MICHEL MARTIN, HOST:
So - thirsty? Want a beer? If you are a beer fan, then you probably know that Germany is famous for the quality of its beer. And there's a reason for that. For centuries now, German brewers have been governed by the beer purity law, the Reinheitsgebot, which requires that beer be brewed using four traditional ingredients.
But lately with new beer trends catching on, some Germans are looking for more flavor and - oh, the scandal - even thinking of adding fruit or other flavors. Germany's beer purity law just turned 500 recently. But now some are asking, is it keeping beer palettes from broadening? Esme Nicholson reports from Berlin.
ESME NICHOLSON, BYLINE: Germans like the ones in this bar in Berlin are deadly serious about their beer. There is even a word for it - bierernst, which translates literally as beer serious. This sober attitude applies particularly to the Germany beer purity law known as the Reinheitsgebot.
Introduced in 1516 by Duke Wilhelm IV of Bavaria, the decree allows for only hops, barley, water and later yeast in every Stein. For 500 years, this recipe has served Bavaria very well, and for the last century, the rest of Germany. But as one patron at the bar, 48-year-old Karlo Schorn, admits, tastes are changing.
KARLO SCHORN: German beer isn't as good as it was 20 years ago. Brands of beer have the same taste, or nearly the same taste. And good beers with awards now are not from Germany. They are from America or somewhere else.
NICHOLSON: Beer sommelier Sylvia Kopp agrees. She says until the arrival of craft beers, the most recent innovation in German brewing was the advent of the very successful Pilsner in the 19th century.
SYLVIA KOPP: Our brewing culture was paralyzed. All the innovations that we had in beer was packaging, new sponsoring ideas, a new bottle, so there was little innovation with the product itself.
NICHOLSON: One of Germany's newest breweries is trying to push the boundaries of the German beer palate. Robin Weber, CEO of Berliner Berg, says he and his colleagues used to work overseas and were impressed by the variety of flavors available in places like the U.S. and Australia.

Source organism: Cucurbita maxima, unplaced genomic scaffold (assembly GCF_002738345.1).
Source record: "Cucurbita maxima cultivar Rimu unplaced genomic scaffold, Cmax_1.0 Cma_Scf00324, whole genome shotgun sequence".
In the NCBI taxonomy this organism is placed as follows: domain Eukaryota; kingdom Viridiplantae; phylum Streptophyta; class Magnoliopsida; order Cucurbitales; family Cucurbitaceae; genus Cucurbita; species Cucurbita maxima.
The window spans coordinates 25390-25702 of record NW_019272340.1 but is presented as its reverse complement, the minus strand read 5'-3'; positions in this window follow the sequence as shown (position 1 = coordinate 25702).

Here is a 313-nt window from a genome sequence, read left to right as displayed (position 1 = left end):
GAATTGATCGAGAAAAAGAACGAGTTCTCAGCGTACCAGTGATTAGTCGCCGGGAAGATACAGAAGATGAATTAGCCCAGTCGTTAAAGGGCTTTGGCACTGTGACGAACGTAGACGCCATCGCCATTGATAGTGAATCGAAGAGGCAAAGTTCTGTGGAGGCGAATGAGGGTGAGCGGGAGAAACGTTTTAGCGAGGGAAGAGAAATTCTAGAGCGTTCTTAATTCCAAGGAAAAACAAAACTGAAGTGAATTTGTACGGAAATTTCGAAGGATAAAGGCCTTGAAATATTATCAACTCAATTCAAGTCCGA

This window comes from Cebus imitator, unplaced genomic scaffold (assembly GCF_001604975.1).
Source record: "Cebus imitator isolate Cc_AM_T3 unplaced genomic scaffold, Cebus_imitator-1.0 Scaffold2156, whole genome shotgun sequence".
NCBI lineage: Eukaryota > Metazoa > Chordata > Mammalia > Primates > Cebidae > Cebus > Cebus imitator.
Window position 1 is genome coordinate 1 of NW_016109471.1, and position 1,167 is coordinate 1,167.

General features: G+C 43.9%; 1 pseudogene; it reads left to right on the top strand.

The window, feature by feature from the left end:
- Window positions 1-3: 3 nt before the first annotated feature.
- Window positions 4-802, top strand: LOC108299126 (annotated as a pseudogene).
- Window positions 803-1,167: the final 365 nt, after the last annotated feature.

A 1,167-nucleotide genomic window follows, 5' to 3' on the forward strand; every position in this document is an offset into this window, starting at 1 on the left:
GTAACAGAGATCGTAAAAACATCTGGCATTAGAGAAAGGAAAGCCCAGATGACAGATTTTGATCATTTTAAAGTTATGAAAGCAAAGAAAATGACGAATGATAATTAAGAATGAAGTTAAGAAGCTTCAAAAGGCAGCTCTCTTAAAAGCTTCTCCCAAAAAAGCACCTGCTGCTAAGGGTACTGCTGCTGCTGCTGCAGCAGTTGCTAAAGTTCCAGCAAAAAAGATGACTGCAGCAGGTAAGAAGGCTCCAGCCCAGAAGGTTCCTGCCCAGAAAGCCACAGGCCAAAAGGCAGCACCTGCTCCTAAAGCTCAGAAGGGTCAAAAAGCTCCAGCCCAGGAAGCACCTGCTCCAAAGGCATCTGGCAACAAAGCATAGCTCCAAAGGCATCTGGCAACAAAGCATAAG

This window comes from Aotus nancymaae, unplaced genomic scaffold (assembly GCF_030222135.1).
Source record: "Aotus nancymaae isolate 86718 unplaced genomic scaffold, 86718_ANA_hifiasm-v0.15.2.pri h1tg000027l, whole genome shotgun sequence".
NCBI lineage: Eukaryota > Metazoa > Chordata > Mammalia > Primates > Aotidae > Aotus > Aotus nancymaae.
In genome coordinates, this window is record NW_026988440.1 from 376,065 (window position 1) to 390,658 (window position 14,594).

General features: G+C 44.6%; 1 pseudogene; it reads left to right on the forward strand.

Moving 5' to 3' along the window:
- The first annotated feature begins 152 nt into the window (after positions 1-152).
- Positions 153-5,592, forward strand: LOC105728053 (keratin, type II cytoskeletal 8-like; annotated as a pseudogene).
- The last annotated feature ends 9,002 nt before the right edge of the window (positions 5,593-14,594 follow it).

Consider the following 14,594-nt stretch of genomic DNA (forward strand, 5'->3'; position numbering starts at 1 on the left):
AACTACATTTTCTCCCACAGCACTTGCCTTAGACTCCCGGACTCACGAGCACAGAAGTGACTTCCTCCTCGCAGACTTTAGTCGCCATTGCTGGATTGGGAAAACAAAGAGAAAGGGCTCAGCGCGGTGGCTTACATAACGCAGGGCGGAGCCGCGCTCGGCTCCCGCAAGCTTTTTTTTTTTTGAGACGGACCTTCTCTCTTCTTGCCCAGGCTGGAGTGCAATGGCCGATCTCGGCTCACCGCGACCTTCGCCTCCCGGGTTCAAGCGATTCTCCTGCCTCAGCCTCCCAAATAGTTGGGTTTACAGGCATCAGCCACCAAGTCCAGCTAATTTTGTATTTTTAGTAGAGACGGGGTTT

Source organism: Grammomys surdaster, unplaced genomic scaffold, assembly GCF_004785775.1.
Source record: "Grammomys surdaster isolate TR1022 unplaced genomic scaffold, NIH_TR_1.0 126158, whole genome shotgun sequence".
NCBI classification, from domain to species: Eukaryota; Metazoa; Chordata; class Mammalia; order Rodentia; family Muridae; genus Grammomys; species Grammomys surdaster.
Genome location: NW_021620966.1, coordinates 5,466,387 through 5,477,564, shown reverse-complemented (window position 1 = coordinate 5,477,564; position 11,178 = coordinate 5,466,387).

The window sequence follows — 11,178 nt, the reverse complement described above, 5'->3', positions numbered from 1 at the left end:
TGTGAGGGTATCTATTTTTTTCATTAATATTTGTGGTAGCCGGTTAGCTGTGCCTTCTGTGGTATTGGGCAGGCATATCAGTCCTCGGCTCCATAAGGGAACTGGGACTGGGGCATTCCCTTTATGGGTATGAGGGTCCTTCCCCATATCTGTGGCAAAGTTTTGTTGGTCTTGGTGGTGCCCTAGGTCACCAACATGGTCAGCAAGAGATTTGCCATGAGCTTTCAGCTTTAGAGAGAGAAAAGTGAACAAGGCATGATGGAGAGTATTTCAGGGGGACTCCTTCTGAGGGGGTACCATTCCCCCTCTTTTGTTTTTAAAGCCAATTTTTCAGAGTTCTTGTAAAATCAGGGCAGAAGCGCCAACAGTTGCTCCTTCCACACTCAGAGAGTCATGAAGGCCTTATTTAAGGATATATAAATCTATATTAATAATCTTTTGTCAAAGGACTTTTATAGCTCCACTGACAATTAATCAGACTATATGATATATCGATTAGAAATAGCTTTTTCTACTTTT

ROBIN WEBER: Coming back, working in Germany, all of us were really disappointed of what the German beer market had to offer in regards of variety, diversity and quality, in some aspects.
NICHOLSON: Although Berliner Berg's beers are all currently brewed according to the Reinheitsgebot, Weber and his team say they won't let Germany's brewing standards stop them from adding other ingredients in the future, such as orange peel or coriander.
WEBER: The problem is not the small breweries experimenting with fruits or whatever. The real problems lie in mass production and agriculture that is not focused on healthy crops.
NICHOLSON: The recent discovery of traces of a herbicide in Germany's top-selling beers was a further blow to the industry's claims of purity. But polls say around 85 percent of Germans still have faith in the Reinheitsgebot. One of them is 42-year-old Michael Ziegler from Stuttgart.
MICHAEL ZIEGLER: (Through interpreter) The German wants his beer made according to the purity law, so when I vacation abroad I drink wine.
NICHOLSON: For Ziegler, the most important thing about his beer are the four traditional ingredients. Anything else is simply nicht sien Bier, literally not his beer. For NPR News, I'm Esme Nicholson in Berlin.
NPR transcripts are created on a rush deadline by Verb8tm, Inc., an NPR contractor, and produced using a proprietary transcription process developed with NPR. This text may not be in its final form and may be updated or revised in the future. Accuracy and availability may vary. The authoritative record of NPR’s programming is the audio record.